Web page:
Boris is public’s choice for next Tory leader

“Boris Johnson is backed by more voters to make a better Prime Minister than George Osborne, because he appeals to Labour and Ukip supporters, a new poll shows. The survey bolster the London Mayor’s reputation as the politician able to reach parts of the electorate other Tories cannot reach.” – Daily Mail

Ministers hit back at bishops over refugee policy

Church shield“Conservative Cabinet ministers have criticised Church of England bishops for attacking their policy on Syrian refugees. Stephen Crabb, the Welsh Secretary, said the government had been “at the coalface” in Syria for four years and their criticism was “not news.”” – Daily Telegraph

  • Clerics demand Britain takes another 30,000 refugees – Daily Mail

Loughton claims Watson’s smears have put children at risk

“Tom Watson has undermined the fight against child sex abuse, a former ally claimed yesterday. Tory former children’s minister Tim Loughton said the Labour Deputy Leader had acted as “judge, jury and executioner” in smearing politicians like Leon Brittan.” – The Sun (£)

MPs warn that pension liberalisation endangers savers

MANIFESTO money“The government has come under fire over the introduction of pension freedoms, with a committee of MPs accusing it of putting savers at risk of a mis-selling scandal. In a report to be published on Monday, the Commons work and pensions committee warns that a lack of regulatory clarity is “endangering pension savers” trying to find their way around the retirement income market.” – Financial Times

Liam Fox: High GDP isn’t a sign that we’re all getting richer

“We have long been fixated on the concept of GDP growth as the determinant of economic wellbeing, particularly in the political arena. Yet, there is a difference between GDP and wealth creation and it is the latter that ultimately determines our national prosperity.” – Daily Telegraph

McDonnell seeks to broaden Bank of England’s horizons

McDonnell Conference Speech“John McDonnell has called for the Bank of England to have more input from Scotland and other parts of the UK as he tries to move on from his “embarrassing” debut as shadow chancellor. Writing in the Financial Times, Mr McDonnell says the Monetary Policy Committee should “look beyond Lombard St” and suggests it should have more regional voices and more women at the table.” – Financial Times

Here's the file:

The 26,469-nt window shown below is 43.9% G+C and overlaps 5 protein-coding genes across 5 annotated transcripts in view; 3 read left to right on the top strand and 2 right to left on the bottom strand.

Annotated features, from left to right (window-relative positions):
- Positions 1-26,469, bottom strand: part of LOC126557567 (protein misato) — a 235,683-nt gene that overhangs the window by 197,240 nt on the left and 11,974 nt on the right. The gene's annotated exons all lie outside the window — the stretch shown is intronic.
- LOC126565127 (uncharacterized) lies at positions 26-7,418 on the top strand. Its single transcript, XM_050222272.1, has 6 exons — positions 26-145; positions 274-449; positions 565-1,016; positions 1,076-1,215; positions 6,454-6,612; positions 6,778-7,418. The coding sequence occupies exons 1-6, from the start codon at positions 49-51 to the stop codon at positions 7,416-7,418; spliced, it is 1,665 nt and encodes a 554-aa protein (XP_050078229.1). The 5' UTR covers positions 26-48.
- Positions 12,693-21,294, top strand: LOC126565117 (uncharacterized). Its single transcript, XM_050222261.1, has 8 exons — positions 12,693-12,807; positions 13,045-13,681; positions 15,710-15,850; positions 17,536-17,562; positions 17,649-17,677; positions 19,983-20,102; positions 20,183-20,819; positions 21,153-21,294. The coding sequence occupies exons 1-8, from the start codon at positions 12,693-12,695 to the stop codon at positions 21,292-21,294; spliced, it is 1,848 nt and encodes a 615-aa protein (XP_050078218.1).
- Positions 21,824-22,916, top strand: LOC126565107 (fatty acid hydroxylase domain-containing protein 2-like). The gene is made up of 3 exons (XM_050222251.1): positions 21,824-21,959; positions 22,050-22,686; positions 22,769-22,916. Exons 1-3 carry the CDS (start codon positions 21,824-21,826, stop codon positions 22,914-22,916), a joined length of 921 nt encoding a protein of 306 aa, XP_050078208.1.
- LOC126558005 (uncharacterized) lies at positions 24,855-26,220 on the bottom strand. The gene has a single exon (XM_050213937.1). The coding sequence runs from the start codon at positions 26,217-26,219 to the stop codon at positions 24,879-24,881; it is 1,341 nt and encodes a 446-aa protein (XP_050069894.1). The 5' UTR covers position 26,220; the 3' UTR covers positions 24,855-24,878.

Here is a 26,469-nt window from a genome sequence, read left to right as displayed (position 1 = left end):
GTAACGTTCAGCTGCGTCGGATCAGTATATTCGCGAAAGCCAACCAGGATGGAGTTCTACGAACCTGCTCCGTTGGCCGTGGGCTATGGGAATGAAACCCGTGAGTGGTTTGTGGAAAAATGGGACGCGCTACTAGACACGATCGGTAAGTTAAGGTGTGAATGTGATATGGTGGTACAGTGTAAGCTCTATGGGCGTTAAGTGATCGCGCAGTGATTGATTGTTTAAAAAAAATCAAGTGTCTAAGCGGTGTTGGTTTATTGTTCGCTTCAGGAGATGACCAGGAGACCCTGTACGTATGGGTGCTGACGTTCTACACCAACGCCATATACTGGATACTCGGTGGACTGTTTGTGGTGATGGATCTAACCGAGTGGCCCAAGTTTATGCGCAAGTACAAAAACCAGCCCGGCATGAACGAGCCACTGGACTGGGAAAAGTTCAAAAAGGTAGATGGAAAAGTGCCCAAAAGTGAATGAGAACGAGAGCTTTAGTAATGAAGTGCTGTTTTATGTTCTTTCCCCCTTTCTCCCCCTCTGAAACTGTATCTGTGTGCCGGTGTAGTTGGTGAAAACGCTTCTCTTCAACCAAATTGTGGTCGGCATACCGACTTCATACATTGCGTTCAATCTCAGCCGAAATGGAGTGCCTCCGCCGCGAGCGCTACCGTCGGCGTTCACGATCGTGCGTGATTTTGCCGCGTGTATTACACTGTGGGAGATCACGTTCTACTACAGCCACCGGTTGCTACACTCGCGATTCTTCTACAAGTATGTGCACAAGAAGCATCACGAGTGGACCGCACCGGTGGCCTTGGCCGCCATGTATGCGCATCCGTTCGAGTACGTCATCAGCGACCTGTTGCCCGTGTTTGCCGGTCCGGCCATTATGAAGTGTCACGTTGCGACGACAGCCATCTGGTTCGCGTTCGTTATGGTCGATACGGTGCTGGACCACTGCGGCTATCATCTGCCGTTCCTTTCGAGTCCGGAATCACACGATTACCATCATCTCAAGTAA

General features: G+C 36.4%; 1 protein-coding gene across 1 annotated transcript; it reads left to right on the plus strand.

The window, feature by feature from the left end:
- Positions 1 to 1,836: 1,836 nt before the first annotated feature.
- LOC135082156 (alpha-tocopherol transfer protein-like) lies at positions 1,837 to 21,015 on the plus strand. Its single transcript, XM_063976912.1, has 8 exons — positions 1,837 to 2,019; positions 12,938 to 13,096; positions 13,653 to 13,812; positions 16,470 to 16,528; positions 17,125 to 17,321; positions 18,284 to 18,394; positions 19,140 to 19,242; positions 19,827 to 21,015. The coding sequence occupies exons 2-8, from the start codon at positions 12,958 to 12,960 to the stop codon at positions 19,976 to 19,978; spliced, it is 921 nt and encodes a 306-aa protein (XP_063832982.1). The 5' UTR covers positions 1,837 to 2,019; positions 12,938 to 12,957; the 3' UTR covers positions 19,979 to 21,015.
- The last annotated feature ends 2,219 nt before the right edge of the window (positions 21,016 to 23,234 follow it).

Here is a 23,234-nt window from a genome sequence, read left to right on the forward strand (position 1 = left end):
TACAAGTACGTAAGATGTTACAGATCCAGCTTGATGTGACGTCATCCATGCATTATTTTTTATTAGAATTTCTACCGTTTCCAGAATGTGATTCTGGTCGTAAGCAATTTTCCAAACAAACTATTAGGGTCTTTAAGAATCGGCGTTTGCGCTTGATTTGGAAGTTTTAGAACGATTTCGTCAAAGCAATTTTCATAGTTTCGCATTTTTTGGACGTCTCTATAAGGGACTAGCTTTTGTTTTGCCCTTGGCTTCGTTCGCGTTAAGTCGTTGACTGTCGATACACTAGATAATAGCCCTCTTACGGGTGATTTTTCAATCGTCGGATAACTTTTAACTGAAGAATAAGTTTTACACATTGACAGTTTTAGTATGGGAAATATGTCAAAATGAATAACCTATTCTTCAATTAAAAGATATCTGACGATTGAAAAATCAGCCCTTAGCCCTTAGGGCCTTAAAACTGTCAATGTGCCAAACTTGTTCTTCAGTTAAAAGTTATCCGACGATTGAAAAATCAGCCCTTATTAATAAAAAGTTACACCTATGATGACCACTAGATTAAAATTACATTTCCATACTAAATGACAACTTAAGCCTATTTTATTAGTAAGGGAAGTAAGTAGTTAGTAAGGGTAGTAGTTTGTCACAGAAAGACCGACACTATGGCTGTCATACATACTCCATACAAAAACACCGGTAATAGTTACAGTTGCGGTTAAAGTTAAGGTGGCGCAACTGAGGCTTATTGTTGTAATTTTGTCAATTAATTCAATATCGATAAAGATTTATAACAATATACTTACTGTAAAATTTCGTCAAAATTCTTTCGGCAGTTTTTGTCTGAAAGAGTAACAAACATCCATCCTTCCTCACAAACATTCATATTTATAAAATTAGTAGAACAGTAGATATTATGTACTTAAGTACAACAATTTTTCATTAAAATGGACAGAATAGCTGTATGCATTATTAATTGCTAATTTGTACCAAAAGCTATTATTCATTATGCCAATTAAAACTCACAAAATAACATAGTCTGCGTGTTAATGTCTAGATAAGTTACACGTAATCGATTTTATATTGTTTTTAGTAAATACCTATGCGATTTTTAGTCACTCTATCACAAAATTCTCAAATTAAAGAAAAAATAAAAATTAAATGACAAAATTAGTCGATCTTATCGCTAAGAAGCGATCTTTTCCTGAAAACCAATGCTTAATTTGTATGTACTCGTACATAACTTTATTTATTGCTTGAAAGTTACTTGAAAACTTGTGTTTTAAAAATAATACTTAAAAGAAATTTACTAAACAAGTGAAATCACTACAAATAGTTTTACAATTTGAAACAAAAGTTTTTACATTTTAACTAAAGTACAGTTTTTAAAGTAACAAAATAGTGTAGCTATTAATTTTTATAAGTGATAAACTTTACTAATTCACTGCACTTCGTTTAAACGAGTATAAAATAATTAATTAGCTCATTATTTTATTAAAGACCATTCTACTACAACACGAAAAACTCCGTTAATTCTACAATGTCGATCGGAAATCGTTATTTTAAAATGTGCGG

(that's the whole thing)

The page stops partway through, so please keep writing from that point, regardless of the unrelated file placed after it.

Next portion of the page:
• The Bank’s mandate isn’t set in stone – John McDonnell, Financial Times

Chinese warn Corbyn to behave

“The Chinese ambassador has warned Jeremy Corbyn should “know how to behave” when he sits down with the country’s President at Buckingham Palace. Mr Corbyn is expected to confront the Chinese President over his human rights record when he attends a state banquet on Tuesday evening.” – Daily Telegraph


Salmond claims ‘net is closing’ around Blair on Iraq

BLAIR demon eyes“Tony Blair was today accused of signing up to the Iraq War ‘willy-nilly’ as damning U.S. memos reveal he backed George Bush’s plan for the conflict a year before the invasion started. SNP MP Alex Salmond said the ‘net is closing around’ the former Prime Minister after it emerged Blair gave an unqualified pledge to the White House in 2002, while still telling the British people at the time: ‘We’re not proposing military action.’” – Daily Mail

SNP divided over Sturgeon’s EU trigger for rematch

“A split has emerged in the SNP’s top echelons over a key plank of Nicola Sturgeon’s strategy for deciding the timing of a second independence referendum. The First Minister has rejected staging another vote on separation within the next five years but has suggested a special exception could be made if the UK leaves the EU against the wishes of a majority of Scots.” – Daily Telegraph

  • First Minister bids to reassure waverers – The Guardian
  • Party claims 60 per cent support needed before next attempt – The Scotsman

News in Brief:

  • Row between Oxford University and Ukraine over textbooks on Crimea – Daily Mail
  • Cuts mean Armed Forces may not have personnel to operate new equipment – Daily Telegraph
  • Spies guard nuclear sites from China cyberattack – The Times (£)
  • Immigration fear boosts Swiss far right – Financial Times
  • Charity working with VIP sex abuse witnesses accused of using counselling technique which creates ‘false memories’ – Daily Mail
  • Friends express concern about suspicious circumstances of UK journalist’s death in Istanbul – Daily Telegraph
  • Welsh Assembly budget to rise to cover AM salary hike – Wales Online